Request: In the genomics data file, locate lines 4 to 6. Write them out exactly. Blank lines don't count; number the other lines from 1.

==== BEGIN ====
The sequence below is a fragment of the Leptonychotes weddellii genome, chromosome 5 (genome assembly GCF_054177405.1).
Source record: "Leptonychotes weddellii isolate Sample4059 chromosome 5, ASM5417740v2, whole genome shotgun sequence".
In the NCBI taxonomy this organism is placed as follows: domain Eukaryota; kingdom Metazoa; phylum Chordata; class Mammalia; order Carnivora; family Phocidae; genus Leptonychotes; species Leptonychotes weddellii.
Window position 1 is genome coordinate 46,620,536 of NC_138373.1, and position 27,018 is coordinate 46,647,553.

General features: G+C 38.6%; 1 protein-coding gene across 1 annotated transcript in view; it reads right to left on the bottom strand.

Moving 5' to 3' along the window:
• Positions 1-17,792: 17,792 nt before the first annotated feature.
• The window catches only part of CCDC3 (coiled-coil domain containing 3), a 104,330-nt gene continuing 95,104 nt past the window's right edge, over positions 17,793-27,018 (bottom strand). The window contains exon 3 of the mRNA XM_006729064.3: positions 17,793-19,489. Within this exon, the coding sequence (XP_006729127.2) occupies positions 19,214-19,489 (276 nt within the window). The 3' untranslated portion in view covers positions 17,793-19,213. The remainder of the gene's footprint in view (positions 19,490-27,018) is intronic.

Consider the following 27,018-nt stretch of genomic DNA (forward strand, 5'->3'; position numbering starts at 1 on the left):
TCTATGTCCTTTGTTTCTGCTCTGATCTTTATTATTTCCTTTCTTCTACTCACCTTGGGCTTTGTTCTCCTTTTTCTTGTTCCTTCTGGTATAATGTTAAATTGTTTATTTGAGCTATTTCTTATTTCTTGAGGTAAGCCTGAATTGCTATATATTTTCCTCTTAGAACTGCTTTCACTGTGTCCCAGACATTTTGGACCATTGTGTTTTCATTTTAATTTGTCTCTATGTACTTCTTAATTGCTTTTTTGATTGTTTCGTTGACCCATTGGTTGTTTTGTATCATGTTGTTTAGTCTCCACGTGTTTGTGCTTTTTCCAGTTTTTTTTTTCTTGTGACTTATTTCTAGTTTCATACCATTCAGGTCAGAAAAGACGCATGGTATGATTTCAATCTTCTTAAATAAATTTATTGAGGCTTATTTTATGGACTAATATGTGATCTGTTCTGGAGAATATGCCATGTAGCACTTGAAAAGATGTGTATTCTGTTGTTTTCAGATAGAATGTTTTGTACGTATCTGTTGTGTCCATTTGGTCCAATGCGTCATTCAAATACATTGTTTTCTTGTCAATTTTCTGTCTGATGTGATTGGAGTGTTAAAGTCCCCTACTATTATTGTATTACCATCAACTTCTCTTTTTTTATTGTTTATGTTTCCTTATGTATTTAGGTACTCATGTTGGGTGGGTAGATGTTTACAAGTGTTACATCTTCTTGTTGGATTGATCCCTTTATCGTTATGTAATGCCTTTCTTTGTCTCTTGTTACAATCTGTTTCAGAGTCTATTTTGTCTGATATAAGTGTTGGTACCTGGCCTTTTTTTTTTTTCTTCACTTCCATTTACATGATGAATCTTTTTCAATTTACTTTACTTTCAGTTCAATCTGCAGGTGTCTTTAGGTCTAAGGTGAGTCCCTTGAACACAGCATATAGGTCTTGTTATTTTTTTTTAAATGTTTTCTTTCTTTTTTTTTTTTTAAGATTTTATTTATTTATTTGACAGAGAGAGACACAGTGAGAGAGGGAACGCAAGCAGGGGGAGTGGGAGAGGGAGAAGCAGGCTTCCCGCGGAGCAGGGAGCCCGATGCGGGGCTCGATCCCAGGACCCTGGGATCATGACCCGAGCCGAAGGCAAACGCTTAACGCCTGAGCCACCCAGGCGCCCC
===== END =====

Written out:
Window position 1 is genome coordinate 46,620,536 of NC_138373.1, and position 27,018 is coordinate 46,647,553.

General features: G+C 38.6%; 1 protein-coding gene across 1 annotated transcript in view; it reads right to left on the bottom strand.

Moving 5' to 3' along the window: